“Yes, baba OBJ as he’s fondly called by his admirers should have an edge over IBB and Abdulsalami having ruled as a military head of state and later as a civilian president for eight years – a position IBB desperately wanted but could not get.
His desideratum informed the use of the title military president instead of head of state, a nomenclature in military whenever a military man is at the helms of affairs. So, like I said, OBJ is supposed to have an advantage but IBB is more of a political juggernaut and obviously the politicians’ choice, which reflected in the quality of attendance at the Minna wedding party. “But for baba OBJ, it was like a case of ‘Dem no like me, me no like them. Dem be my enemies, me no be their friends.’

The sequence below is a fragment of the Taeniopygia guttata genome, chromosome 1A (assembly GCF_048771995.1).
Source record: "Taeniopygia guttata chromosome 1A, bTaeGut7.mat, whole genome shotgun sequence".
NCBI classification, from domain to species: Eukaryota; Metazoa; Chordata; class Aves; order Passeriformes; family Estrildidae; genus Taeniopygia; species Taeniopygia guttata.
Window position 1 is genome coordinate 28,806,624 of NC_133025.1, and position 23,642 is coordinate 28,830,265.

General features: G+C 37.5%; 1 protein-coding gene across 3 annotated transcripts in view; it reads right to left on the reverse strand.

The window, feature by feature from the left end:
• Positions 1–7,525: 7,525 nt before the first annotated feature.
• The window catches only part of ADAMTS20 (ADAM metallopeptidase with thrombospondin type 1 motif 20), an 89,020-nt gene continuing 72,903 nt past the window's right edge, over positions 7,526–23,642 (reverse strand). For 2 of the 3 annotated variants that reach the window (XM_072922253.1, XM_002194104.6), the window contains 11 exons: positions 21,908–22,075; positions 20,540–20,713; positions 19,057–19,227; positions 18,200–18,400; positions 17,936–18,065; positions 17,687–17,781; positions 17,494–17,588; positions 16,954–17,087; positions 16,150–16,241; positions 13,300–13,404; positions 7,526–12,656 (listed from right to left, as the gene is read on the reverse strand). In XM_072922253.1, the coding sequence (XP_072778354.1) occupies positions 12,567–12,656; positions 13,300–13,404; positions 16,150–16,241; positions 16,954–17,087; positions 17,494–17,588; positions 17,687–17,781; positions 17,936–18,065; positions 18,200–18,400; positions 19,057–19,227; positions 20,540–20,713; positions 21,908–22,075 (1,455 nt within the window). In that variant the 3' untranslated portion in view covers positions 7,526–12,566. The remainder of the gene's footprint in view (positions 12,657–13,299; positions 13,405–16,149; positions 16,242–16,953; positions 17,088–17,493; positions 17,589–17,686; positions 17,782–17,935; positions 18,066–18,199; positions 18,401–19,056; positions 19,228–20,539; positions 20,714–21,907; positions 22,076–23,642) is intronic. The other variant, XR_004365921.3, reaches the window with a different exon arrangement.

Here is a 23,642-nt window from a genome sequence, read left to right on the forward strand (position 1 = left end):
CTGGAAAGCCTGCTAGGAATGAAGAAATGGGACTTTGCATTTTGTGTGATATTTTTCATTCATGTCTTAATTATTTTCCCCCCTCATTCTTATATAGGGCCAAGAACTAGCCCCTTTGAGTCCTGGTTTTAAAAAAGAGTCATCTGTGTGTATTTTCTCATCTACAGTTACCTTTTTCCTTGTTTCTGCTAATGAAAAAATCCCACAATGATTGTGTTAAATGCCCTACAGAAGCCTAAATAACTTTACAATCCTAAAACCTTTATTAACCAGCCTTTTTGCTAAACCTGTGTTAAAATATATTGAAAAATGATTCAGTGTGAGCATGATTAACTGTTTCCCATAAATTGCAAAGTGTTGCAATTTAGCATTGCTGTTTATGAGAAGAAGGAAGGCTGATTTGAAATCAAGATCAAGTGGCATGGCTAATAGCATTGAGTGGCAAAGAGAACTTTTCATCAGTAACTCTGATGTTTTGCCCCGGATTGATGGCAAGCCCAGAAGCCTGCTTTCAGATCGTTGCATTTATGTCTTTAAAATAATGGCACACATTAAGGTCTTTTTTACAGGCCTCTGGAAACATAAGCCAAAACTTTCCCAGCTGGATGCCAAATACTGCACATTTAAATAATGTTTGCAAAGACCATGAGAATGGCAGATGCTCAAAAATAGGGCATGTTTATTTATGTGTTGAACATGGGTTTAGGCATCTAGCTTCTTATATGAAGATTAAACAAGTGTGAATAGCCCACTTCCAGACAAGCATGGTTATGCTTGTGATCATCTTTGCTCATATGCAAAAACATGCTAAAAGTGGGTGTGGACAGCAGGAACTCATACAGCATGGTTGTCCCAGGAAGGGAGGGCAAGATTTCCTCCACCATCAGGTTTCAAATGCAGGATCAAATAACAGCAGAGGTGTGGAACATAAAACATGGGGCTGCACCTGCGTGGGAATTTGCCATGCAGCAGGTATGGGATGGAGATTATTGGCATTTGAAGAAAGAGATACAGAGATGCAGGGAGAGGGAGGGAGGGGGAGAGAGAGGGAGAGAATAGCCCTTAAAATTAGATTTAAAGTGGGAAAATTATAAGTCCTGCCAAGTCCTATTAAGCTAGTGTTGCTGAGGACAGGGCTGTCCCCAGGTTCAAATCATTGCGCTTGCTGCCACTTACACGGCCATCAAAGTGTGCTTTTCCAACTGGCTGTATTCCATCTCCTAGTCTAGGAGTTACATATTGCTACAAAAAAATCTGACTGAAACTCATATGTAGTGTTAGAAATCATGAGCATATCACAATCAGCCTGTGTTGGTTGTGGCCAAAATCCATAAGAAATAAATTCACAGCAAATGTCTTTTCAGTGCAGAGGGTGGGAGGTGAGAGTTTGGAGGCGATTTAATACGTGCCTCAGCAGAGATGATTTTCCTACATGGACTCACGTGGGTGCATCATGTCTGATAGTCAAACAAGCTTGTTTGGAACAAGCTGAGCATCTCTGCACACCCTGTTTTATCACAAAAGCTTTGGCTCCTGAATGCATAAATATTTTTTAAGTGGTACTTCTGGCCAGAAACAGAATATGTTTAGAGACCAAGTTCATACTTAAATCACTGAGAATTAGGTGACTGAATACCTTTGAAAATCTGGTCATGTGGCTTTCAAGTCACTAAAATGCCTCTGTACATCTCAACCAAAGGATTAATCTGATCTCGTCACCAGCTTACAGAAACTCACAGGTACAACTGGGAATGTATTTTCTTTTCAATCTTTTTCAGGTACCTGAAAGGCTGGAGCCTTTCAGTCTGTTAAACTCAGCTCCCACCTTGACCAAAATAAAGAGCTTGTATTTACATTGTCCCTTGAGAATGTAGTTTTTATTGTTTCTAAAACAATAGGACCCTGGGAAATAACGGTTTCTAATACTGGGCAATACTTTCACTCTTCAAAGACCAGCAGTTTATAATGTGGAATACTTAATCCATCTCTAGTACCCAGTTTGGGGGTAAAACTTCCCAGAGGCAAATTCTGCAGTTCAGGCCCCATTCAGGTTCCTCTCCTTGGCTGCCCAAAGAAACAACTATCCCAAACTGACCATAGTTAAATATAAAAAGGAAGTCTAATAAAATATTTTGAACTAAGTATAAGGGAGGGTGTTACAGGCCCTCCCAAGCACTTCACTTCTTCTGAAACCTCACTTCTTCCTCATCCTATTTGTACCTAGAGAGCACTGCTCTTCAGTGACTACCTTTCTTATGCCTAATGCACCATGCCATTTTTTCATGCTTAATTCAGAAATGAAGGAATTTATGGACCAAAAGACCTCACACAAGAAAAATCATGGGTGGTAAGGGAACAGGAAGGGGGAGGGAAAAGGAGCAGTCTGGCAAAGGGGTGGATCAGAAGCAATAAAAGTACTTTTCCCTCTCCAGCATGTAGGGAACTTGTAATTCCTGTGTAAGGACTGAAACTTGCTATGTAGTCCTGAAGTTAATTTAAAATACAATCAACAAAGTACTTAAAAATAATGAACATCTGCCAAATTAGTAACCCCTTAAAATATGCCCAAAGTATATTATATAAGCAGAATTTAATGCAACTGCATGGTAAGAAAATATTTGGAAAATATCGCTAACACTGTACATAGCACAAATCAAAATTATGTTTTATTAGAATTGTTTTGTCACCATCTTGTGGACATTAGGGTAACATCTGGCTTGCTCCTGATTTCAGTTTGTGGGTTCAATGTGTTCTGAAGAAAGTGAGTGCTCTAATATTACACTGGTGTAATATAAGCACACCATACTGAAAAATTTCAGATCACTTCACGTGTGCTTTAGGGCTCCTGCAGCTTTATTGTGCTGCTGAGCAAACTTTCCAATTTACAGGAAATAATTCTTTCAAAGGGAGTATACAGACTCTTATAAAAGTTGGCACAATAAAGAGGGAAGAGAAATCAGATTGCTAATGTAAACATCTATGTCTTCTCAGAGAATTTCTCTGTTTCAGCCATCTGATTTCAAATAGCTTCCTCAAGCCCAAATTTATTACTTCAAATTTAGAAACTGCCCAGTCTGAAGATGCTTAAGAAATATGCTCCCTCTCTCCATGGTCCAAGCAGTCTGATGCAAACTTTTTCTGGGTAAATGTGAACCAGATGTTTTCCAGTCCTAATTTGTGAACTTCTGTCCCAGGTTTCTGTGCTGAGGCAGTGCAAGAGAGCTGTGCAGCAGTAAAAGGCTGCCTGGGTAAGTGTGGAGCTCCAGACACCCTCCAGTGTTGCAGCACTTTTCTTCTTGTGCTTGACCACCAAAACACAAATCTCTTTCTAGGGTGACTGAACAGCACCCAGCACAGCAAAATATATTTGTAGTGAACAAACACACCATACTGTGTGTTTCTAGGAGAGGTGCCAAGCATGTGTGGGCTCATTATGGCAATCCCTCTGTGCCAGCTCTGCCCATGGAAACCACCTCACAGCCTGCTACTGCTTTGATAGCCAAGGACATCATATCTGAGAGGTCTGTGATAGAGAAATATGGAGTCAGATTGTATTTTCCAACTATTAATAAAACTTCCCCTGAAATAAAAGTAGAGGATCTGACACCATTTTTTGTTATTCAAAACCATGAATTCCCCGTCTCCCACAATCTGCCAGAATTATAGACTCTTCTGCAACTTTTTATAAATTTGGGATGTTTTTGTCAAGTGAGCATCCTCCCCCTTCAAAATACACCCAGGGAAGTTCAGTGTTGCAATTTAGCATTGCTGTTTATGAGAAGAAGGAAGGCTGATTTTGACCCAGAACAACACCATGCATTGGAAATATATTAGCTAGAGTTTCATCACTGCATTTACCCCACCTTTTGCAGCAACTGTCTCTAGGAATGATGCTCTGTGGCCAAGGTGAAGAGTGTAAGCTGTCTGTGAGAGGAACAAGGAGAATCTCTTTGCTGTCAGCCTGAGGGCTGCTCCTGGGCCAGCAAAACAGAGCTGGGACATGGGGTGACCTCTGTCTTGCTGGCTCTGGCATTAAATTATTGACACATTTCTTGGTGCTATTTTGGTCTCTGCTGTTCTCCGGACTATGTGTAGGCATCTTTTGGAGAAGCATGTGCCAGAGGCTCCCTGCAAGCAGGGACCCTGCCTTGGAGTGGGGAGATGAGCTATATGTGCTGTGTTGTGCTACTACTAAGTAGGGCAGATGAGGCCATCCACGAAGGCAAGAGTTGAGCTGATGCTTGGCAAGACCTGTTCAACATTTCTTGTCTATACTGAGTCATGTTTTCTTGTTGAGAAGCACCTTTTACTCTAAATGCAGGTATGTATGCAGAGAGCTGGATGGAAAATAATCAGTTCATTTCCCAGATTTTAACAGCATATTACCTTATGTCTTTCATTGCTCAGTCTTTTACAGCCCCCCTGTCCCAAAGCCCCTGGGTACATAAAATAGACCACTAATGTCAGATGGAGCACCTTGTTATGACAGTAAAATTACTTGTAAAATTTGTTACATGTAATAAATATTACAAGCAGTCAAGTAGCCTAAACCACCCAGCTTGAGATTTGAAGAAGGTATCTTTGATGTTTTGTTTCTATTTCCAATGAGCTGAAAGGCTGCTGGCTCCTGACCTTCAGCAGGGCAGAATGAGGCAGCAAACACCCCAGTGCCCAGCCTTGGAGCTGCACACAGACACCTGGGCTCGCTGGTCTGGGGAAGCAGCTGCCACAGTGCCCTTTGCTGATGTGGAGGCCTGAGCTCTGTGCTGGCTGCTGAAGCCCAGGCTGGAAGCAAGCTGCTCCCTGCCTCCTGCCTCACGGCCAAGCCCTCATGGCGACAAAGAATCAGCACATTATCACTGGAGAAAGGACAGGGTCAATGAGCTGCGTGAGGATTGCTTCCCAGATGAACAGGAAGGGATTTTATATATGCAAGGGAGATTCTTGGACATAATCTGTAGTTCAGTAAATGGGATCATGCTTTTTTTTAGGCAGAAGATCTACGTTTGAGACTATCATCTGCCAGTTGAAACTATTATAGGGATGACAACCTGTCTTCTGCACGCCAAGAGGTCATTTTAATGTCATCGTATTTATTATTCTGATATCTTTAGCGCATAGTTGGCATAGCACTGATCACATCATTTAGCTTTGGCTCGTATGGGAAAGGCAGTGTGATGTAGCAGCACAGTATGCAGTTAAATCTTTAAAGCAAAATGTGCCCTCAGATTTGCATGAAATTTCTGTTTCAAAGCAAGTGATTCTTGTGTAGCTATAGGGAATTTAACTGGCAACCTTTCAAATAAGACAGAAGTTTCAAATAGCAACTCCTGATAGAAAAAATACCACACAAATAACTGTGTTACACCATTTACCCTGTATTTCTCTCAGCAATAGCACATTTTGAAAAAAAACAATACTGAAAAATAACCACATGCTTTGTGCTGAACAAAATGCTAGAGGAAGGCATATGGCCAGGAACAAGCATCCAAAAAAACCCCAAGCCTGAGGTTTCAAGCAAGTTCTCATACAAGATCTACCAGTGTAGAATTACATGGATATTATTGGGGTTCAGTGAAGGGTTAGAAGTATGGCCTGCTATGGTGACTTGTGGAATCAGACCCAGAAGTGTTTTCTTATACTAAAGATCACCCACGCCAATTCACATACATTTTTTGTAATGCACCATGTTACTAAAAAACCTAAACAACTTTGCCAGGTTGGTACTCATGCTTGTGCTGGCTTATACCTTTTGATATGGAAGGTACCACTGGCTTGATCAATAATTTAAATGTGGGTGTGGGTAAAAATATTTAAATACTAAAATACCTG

You don’t expect our lawmakers to attend baba’s son’s wedding. You know he is always harassing them, calling them names. So, they will feel comfortable with IBB more than with OBJ. “By the way Chucks, are you familiar with that lyrics: ‘Dem no like me, me no like them..?” “Yes sir, I have listened to that song on a radio station before…” “Do you know the musician who sang it?” “No sir!” “It was first sang by Clifton George Bailey, better known by the moniker Capleton, a Jamaican reggae and dancehall artiste in 1991 and our own Ras Kimono later remixed it.”
“Thank you sir!” “But I am sure you know ‘Living Things’, the song that has the lyrics: ‘Ki nsa ti lowo’ (just for me to have money.” “Uncle, that is 9ice…” “And what’s nice in a song that encourages young people to get rich by all means no matter how dirty the source is as long as it’s neither theft nor robbery? Why will the three wise men not continue to present themselves as the only options when our youths are not showing enough promise that they can be entrusted with leadership?